No safari in Africa is complete without seeing elephants. This large male was happily feeding on some vegetation next to the road. Judging by his “5th leg” he’s clearly, ehhh, enjoying himself....

 

The crater is known as one of the best spots to observe black rhinos. We’d been seeing them in the distance throughout the day but could never get close enough for a photo. But at the eleventh hour, just as we were about to call it a day, this big girl decided to grace us with her presence. Woohoo  

The crater is known as one of the best spots to observe black rhinos. We’d been seeing them in the distance throughout the day but could never get close enough for a photo. But at the eleventh hour, just as we were about to call it a day, this big girl decided to grace us with her presence. Woohoo!

This great sighting sadly also marked the end of our safari. From Ngorongoro we drove back to Moshi, from where we took a flight to Zanzibar. A safari is far from a relaxing holiday, and as much as we enjoyed ourselves, it really was exhausting. A few days on a tropical beach was just what the doctor ordered.
 

Zanzibar

Living in Thailand really does spoil you when it comes to tropical beach holidays and as far as service is concerned (If you think Thailand is bad, don’t underestimate Africa). Our own resort was a little disappointing, but we did find a lovely guest house further down the beach where the food was great and service impeccable (thanks Dina!).

Besides the beaches there are other things to do on Zanzibar. Stone town, which is the old part of the capital city, is a good place for a day trip. We also managed a visit to the Jozani Forest which is the only place in the world where you can find Red Colobus monkeys. Apparently it’s also an excellent spot for snorkeling and scuba diving, but the weather and the currents prevented us from trying that.

 

Our guide in the forest spotted this little green snake. Even after he pointed it out, it still took us a few minutes to actually find it, so good was its camouflage  

Our guide in the forest spotted this little green snake. Even after he pointed it out, it still took us a few minutes to actually find it, so good was its camouflage!

 

These Red Colobus monkeys were so close that I actually had to change from my 70-300mm lens to my 17-85 mm. You could actually touch their tails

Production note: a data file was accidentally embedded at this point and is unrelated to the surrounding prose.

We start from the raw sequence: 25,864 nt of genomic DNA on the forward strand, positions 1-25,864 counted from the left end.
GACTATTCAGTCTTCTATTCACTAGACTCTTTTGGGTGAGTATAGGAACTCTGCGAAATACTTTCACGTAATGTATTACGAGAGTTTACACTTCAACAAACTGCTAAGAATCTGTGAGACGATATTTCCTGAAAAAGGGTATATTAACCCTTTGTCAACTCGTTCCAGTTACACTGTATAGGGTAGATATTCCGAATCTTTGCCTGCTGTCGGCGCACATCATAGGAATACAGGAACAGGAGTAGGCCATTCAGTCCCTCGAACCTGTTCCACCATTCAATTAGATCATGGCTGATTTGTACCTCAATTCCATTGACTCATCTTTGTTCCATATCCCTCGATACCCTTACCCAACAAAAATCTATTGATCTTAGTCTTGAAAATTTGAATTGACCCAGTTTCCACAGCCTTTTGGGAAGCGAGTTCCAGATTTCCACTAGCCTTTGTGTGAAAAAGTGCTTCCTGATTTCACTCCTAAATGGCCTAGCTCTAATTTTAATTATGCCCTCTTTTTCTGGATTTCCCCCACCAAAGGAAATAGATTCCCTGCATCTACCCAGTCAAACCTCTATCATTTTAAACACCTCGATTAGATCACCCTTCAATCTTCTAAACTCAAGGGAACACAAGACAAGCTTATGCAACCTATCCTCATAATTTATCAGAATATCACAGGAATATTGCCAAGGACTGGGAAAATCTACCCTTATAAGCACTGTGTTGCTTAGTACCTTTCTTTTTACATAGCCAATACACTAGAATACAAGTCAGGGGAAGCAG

These Red Colobus monkeys were so close that I actually had to change from my 70-300mm lens to my 17-85 mm. You could actually touch their tails!

 

This Cathedral in Stone Town marks the location of the old slave market. Until the early 1900’s Zanzibar was the main point of transfer for most of the African slaves destined to the Middle East and Asia  

This Cathedral in Stone Town marks the location of the old slave market. Until the early 1900’s Zanzibar was the main point of transfer for most of the African slaves destined to the Middle East and Asia.

 

Even though the population in Zanzibar is 98% Muslim, they live peacefully side by side the Christian and Hindu minorities, as this picture demonstrates  

Even though the population in Zanzibar is 98% Muslim, they live peacefully side by side the Christian and Hindu minorities, as this picture demonstrates.

 

This character apparently always carries his entire shop along on his back and shoulders. He wanted some money in return for his picture being taken. Normally I don’t pay for such things, but in this case I couldn’t resist  

This character apparently always carries his entire shop along on his back and shoulders. He wanted some money in return for his picture being taken. Normally I don’t pay for such things, but in this case I couldn’t resist.

 

We felt that the beaches in Thailand are generally nicer, but the water just off the beach here showed a magnificent spectrum of colors  

We felt that the beaches in Thailand are generally nicer, but the water just off the beach here showed a magnificent spectrum of colors.

Tanzania really is a photographer’s paradise. The landscape, the animals, the locals, they all make for great subjects to capture through your lens. While it’s not next door to Thailand geographically, it really is well worth the travel. This is especially true if you’re into nature photography.

It was one of the best holidays we’ve ever had, and I’m extremely happy that I went the extra mile and bought the DSLR and telephoto lens. It really was worth it. Thanks Steve, for guiding me to use it properly!